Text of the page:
When dealing with real observational data, it will be important to accurately model the galaxy clustering to remove the residual RSD effects on the 2pCF. It will also require the handling of various observation effects such as survey geometry, fiber collisions, etc. We will report the results of such investigations in forthcoming studies.
Acknowledgments
We thank the Korea Institute for Advanced Study for providing computing resources (KIAS Center for Advanced Computation Linux Cluster System). We thank Seokcheon Lee and Graziano Rossi for many helpful discussions.
References
 Alcock & Paczynski (1979) Alcock, C., & Paczynski, B. 1979, Nature, 281, 358
 Anderson et al. (2013) Anderson, L., Aubourg, É., Bailey, S. et al. 2014, MNRAS, 441, 24
 Bassett et al. (2002) Bassett, B.A., Kunz, M., Silk, J., & Ungarelli, C. 2002, MNRAS, 336, 1217
 Ballinger (Peacock & Heavens 1996) Ballinger, W.E., Peacock, J.A., & Heavens, A.F. 1996, MNRAS, 282, 877
 Beutler et al. (2013) Beutler, F., Saito, S., Seo, H.J., et al. 2013, MNRAS, 443, 1065
 Blake et al. (2011) Blake, C., Glazebrook, K., Davis, T. M., 2011, MNRAS, 418, 1725
 Bueno Belloso et al. (2012) Bueno Belloso, A., Pettinari, G.W., Meures, N., & Percival, W.J. 2012, Phys. Rev. D, 86, 023530
 Chevallier & Polarski (2001) Chevallier, M., Polarski, D. 2001, Int. J. Mod. Phys. D, 10, 213
 Choi et al. (2010) Choi, Y.Y., Park, C., Kim, J., Gott, J.R., Weinberg, D.H., Vogeley, M.S., & Kim, S.S. 2010, ApJS, 190, 181
 Chuang & Wang (2012) Chuang, C.H., & Wang, Y. 2012, MNRAS, 426, 226
 Corasaniti & Copeland (2003) Corasaniti, P.S., Copeland, E.J. 2003, Phys. Rev. D, 67, 063521
 Gott et al. (2009) Gott, J.R., Choi, Y.Y., Park, C., & Kim, J. 2009, ApJ, 695, L45
 Gott et al. (2008) Gott, J.R., Hambrick, D.C., Vogeley, M.S., Kim, J., Park, C., Choi, Y.Y., Cen, R., Ostriker, J.P., & Nagamine, K. 2008, ApJ, 675, 16
 Jackson (1972) Jackson J., 1972, MNRAS, 156, 1
 Jennings et al. (2011) Jennings, E., Baugh, C.M., & Pascoli, S. 2011, MNRAS, 420, 1079
 Jeong et al. (2014) Jeong, D., Dai, L., Kamionkowski, M., & Szalay, A.S. 2014, arXiv:1408.4648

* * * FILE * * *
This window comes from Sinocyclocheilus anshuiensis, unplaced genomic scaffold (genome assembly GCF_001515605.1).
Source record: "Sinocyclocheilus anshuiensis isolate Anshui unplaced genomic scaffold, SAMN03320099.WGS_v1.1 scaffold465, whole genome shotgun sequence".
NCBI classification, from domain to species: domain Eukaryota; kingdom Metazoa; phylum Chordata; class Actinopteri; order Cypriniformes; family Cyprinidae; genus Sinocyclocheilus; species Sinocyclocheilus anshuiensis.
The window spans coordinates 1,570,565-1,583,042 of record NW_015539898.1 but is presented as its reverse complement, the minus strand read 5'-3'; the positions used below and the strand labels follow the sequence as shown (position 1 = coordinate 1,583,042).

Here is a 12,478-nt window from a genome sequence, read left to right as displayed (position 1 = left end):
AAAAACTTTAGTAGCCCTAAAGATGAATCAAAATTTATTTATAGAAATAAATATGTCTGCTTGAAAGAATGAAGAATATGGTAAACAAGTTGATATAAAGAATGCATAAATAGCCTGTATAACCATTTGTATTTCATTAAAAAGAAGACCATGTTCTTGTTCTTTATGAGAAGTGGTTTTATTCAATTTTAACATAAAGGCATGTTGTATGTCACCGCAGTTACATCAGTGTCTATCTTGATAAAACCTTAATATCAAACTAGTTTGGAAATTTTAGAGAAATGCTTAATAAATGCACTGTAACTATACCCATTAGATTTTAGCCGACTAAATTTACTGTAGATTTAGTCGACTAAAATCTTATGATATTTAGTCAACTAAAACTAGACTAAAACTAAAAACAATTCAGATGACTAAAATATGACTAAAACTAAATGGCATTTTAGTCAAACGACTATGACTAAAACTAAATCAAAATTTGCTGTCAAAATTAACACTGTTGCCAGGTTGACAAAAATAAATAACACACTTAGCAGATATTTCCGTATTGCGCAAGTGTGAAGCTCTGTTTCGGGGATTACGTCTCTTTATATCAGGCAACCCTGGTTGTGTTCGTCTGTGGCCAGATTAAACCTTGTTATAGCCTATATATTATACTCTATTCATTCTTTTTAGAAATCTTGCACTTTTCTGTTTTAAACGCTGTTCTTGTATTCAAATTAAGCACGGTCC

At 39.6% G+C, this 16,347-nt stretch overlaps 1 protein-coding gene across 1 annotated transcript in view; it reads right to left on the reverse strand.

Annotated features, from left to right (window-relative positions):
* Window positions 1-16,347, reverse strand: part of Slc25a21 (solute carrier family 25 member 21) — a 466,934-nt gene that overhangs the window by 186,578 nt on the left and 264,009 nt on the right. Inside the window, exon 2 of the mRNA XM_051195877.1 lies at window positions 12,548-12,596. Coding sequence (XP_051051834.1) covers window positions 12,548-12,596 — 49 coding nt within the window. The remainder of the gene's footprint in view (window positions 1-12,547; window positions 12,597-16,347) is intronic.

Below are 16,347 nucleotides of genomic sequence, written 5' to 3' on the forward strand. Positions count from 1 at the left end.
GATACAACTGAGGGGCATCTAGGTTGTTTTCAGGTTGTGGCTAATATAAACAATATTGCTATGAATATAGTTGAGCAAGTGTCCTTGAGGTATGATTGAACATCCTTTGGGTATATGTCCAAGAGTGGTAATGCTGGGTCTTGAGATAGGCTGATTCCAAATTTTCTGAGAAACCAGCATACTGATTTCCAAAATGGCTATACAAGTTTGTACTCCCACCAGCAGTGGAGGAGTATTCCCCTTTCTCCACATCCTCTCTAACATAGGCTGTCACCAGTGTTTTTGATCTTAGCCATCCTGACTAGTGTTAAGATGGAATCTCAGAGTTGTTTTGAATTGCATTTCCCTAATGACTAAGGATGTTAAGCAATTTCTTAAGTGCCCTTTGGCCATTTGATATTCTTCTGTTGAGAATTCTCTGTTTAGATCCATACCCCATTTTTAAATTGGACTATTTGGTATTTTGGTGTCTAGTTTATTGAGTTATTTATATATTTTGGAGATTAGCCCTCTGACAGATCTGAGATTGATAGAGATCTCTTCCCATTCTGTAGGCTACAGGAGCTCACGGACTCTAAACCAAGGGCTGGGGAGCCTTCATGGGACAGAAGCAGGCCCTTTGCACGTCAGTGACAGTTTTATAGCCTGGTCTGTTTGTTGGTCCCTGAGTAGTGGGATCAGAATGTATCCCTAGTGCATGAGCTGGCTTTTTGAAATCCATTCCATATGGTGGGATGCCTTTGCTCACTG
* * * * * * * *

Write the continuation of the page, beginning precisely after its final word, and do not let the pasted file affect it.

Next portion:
Kim & Park (2006) Kim, J., & Park, C. 2006, ApJ, 639, 600
 Kim et al. (2009) Kim, J., Park, C., Gott, J. R., III, & Dubinski, J. 2009, ApJ, 701, 1547
 Kim et al. (2011) Kim, J., Park, C., Rossi, G., Lee, S.M., & Gott, J.R., 2011, JKAS, 44, 217
 Komatsu et al. (2011) Komatsu, E., Smith, K. M., Dunkley, J., et al. 2011, ApJS, 192, 18
 Landy & Szalay (1993) S. D. Landy, & A. S. Szalay, 1993, ApJ, 412, 64
 Lavaux & Wandelt (2012) Lavaux, G., & Wandelt, B.D. 2012, ApJ, 754, 109
 Levi et al. (2013) Levi, M., Bebek, C., Beers, T., et al. 2013, arXiv:1308.0847
 Li et al. (2014) Li, X.D., Park, C., ForeroRomero, J. E., Kim, J. 2014, ApJ, 796, 137
 Linder (2003) Linder, E.V. 2003, Phys. Rev. Lett., 90, 091301
 Linder et al. (2014) Linder, E.V., Minji, O., Okumura, T., Sabiu, C.G., & Song, Y.S. 2014, Phys. Rev. D, 89, 063525
 LópezCorredoira (2014) LópezCorredoira, M. 2014, ApJ, 781, 96
 Marinoni & Buzzi (2010) Marinoni, C., & Buzzi, A. 2010, Nature, 468, 539
 Matsubara & Suto (1996) Matsubara T., & Suto, Y. 1996, ApJ, 470, L1
 Outram et al. (2004) Outram, P.J., Shanks, T., Boyle, B.J., Croom, S.M., Hoyle, F., Loaring, N.S., Miller, L., & Smith, R.J. 2004, MNRAS, 348, 745
 Park et al. (2005) Park, C., Kim, J., & Gott, J.R. 2005, ApJ, 633, 1
 Park & Kim (2010) Park, C., & Kim, Y.R. 2010, ApJL, 715, L185
 Press & Shechter (1974) Press, W.H., & Schechter, P.L. 1974, ApJ, 187, 425
 Perlmutter et al. (1999) Perlmutter, S., Aldering, G., Goldhaber, G., et al. 1999, ApJ, 517, 565
 Reid et al. (2012) Reid, B. A., Samushia, L., White, M., et al. 2012, MNRAS, 426, 2719
 Riess et al. (1998) Riess, A. G., Filippenko, A. V., Challis, P., et al. 1998, AJ, 116, 1009
 Ryden (1995) Ryden, B.S. 1995, ApJ, 452, 25
 Sanchez et al. (2013) Sanchez, A. G., Kazin, E. A., Beutler, F., et al. 2013, MNRAS, 433, 1202
 Sutter et al. (2014) Sutter, P.M., Pisani, A., Wandelt, B.D., & Weinberg, D.H. 2014, MNRAS, 443, 2983
 Song et al. (2014) Song, Y.S., Sabiu, C. G., Okumura, T., Oh, M., & Linder, E. V. 2014, JCAP, 12, 005
 Viana & Liddle (1996) Viana, P.T.P., & Liddle, A.R. 1996, MNRAS, 281, 323